However when it relocated to its impressive new home in the west end, designed by the prolific Gothic revival architect Sir George Gilbert Scott, the skyline of the east end of the city changed– a vast railway goods yard and warehouse complex dominated the street.
These in turn were swept away in the latter half of the 20th century, and today, the stretch of the city and gateway to the east end is a melting pot of Victorian grandeur and new developments, peppered with independent cafes, curiosity shops, and traditional pubs. A few iconic buildings still nod to the splendour of a bygone era however, and Niall Murphy, Historic Buildings Officer at Glasgow City Heritage Trust tells us about one of his favourite hidden gems tucked away here.
"215 High Street, otherwise known as the British Linen Bank of 1895 is one of my favourite Glasgow buildings and well worth a look. It was designed by architect James Salmon Jnr (1873-1924), one of the masters of the Glasgow Style and friend of Charles Rennie Mackintosh. Salmon, who was affectionately nicknamed “Wee Trout” due to his small size, had a great sense of humour and quick wit along with a gift for great design.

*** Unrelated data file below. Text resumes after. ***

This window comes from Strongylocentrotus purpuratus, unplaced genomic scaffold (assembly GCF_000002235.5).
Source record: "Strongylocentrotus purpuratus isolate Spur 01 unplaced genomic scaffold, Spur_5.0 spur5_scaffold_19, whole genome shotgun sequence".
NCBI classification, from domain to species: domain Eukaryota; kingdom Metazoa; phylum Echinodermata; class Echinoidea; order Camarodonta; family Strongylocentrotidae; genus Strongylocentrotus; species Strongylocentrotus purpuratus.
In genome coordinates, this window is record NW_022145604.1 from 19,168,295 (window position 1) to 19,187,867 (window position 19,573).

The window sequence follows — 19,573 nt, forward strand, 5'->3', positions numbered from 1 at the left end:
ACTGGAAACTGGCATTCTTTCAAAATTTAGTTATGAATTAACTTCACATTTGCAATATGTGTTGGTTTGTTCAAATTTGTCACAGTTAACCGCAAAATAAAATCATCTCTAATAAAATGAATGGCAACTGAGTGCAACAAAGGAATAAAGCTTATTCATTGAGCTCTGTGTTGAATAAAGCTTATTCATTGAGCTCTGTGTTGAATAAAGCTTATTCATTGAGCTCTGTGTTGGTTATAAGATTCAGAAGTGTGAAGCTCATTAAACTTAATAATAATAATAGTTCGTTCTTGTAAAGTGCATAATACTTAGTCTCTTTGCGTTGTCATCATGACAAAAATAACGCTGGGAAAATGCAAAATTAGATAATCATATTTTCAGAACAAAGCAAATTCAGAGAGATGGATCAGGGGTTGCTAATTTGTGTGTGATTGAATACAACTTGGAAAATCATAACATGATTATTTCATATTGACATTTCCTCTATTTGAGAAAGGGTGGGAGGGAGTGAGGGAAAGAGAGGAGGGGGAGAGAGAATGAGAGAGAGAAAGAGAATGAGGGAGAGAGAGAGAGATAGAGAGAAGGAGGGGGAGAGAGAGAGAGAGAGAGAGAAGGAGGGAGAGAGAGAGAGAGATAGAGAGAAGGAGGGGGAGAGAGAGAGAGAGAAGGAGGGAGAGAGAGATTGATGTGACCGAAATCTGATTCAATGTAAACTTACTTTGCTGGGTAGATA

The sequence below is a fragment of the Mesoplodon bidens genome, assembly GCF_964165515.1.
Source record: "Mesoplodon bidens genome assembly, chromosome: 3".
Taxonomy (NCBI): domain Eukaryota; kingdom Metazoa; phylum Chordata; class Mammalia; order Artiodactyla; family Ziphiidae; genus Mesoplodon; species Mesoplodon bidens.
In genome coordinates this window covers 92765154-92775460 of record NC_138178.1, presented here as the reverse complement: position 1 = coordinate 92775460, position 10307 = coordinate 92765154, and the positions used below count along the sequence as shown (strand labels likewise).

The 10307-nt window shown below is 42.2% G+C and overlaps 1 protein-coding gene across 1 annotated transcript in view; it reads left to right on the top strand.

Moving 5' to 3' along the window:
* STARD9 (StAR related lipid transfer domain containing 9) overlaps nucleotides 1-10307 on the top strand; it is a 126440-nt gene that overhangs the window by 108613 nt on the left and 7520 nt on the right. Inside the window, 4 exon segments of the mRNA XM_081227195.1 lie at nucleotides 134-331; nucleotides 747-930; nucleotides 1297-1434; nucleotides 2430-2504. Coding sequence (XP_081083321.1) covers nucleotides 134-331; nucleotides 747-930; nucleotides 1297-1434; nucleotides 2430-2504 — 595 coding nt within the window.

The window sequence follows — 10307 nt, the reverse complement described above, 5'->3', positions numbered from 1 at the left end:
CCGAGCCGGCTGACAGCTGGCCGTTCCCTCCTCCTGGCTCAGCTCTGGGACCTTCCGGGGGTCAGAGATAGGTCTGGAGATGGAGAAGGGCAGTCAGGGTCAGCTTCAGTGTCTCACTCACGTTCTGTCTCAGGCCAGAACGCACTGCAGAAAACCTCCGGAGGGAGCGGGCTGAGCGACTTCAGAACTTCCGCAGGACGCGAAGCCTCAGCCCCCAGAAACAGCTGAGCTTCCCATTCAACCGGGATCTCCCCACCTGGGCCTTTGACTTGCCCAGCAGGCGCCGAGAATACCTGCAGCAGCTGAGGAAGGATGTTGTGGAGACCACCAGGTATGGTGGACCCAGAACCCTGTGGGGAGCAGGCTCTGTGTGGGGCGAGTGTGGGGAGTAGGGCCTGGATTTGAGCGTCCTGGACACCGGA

Though diminutive like its creator, the British Linen Bank is utterly charming with a crow stepped gable, over which is an open lattice dome and oriel bay to the High Street. It was designed so early in Salmon’s career that the initial drawings were signed by his father! This delightful building hints at his burgeoning talent and the emerging Glasgow Style, exhibiting some precocious Art Nouveau detailing, particularly the arrangement of floating putti around the arch of the main window to the banking hall.
These, and other motifs, such as an early stained glass Galleon by Oscar Paterson, are developed throughout Salmon’s later work too. Salmon also plays with his idea of an open lattice dome throughout all his British Linen Banks. This feature later reappears as a dramatic spiky thistle dome in his masterpiece and best known work The “Hat Rack” on St Vincent Street. Salmon’s signature feature also appears in letters to his beloved brother Hugh who had emigrated to New Zealand, including a fanciful sketch of a 21 storey skyscraper to celebrate a landmark birthday.
The Linen Bank then extends down Nicholas Street creating a very romantic skyline all carefully composed to reflect the scale of the Georgian buildings that once sat opposite. The Nicholas Street elevation also incorporates a curious bronze relief to memorialise the Glasgow poet Thomas Campbell (1777-1844), who was born in the townhouse that previously occupied the site. Campbell is immortalised as a statue in George Square and was a friend of Sir Walter Scott, Wordsworth, Coleridge, Byron and Keats to name a few.